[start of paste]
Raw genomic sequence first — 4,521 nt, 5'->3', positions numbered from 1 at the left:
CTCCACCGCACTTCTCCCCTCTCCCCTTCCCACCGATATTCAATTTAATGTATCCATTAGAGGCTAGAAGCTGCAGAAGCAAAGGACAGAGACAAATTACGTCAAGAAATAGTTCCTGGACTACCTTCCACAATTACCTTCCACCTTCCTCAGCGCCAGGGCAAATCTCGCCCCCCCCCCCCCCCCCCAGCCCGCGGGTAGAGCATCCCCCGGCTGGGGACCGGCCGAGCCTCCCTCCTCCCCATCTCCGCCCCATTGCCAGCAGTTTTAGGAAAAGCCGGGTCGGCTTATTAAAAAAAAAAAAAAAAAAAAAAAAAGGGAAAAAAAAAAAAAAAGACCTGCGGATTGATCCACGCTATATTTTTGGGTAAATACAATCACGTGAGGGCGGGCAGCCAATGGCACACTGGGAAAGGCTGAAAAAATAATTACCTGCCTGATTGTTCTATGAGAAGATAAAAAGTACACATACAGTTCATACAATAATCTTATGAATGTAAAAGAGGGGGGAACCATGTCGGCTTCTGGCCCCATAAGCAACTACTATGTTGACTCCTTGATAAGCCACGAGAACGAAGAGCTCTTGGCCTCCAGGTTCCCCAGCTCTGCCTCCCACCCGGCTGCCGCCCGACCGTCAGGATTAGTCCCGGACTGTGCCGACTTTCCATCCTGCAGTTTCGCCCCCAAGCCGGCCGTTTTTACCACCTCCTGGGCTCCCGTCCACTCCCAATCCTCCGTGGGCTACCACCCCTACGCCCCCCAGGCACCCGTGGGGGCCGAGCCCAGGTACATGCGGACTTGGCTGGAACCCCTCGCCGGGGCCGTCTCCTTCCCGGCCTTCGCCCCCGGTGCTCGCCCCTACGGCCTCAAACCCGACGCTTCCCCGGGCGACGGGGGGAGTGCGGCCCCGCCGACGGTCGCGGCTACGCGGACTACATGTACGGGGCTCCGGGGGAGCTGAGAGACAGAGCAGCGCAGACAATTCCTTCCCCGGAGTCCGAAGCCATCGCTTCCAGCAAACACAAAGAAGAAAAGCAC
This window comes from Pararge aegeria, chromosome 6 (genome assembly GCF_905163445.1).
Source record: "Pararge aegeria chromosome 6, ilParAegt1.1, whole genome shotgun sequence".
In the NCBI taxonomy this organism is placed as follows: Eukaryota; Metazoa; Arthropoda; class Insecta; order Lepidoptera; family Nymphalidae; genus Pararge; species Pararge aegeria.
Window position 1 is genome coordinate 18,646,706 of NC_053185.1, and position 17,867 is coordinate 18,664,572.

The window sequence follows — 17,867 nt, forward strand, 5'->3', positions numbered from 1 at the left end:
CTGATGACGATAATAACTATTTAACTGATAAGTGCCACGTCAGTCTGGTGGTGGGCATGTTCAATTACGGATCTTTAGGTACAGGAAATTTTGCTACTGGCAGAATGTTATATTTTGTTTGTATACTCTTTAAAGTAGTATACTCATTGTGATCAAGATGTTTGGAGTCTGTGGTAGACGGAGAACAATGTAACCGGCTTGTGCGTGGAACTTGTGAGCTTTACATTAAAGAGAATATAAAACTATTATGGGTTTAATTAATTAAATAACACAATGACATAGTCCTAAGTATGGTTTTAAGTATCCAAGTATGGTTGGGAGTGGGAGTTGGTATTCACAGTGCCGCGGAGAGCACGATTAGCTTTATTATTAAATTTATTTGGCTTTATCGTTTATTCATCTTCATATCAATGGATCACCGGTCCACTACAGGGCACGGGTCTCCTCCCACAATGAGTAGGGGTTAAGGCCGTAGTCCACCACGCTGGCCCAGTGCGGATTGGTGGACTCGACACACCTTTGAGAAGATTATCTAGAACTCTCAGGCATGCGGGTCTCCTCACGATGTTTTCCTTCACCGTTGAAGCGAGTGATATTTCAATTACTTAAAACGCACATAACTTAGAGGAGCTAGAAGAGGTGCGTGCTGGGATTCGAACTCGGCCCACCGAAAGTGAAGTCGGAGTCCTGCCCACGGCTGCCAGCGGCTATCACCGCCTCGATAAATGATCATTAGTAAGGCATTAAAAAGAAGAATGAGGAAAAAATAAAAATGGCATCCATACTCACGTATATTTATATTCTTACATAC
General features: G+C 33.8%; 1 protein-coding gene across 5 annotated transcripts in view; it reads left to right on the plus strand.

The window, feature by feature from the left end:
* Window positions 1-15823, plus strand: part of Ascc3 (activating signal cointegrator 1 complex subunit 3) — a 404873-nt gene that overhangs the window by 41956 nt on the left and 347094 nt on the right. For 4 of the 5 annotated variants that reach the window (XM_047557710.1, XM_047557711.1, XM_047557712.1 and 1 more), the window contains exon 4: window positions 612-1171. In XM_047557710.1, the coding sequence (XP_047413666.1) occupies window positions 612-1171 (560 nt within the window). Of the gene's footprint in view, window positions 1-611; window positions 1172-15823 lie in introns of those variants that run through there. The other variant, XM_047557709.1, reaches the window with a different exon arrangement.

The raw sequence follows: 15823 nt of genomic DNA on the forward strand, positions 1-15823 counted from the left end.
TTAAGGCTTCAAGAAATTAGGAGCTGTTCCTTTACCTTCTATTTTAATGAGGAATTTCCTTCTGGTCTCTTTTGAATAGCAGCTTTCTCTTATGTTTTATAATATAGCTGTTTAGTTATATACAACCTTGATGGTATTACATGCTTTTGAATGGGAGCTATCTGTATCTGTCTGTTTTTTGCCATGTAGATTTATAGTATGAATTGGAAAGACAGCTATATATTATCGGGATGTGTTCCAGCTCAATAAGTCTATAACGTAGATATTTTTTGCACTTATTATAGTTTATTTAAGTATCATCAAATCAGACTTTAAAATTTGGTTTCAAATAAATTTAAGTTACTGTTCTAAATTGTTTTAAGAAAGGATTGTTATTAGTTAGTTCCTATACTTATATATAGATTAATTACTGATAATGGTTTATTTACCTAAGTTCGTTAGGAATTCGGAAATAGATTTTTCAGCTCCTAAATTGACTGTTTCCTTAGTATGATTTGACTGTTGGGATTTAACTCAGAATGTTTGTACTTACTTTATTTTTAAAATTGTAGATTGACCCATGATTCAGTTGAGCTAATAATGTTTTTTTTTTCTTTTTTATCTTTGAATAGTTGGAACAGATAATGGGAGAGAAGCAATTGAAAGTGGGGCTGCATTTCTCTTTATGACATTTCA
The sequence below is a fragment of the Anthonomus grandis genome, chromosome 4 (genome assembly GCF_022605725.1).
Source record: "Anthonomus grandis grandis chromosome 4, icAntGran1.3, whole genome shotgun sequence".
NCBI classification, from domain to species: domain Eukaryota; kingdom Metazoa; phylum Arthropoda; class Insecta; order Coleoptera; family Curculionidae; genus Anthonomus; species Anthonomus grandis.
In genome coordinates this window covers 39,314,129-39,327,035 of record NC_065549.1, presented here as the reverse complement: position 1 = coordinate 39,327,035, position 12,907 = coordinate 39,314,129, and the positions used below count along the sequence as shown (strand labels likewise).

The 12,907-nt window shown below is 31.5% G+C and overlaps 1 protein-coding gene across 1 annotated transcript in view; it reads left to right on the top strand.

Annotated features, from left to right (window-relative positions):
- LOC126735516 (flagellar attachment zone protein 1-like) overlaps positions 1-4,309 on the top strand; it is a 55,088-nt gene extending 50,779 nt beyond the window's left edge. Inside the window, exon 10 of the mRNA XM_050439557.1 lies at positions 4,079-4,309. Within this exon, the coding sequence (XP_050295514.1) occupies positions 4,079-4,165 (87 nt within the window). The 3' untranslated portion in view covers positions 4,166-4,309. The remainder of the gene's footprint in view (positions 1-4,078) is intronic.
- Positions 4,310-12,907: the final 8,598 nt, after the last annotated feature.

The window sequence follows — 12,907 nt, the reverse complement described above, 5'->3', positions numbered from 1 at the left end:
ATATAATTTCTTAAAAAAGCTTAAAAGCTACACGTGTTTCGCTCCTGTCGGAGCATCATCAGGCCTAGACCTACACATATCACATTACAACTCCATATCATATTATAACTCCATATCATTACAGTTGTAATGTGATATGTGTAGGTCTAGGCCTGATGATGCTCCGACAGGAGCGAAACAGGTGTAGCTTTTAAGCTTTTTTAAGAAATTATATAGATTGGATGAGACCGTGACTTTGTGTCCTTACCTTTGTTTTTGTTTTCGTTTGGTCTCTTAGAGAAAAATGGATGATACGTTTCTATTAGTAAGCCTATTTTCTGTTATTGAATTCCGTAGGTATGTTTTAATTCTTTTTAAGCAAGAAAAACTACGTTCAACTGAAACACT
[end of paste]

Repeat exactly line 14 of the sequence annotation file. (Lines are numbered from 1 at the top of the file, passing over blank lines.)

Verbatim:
The sequence below is a fragment of the Anthonomus grandis genome, chromosome 4 (genome assembly GCF_022605725.1).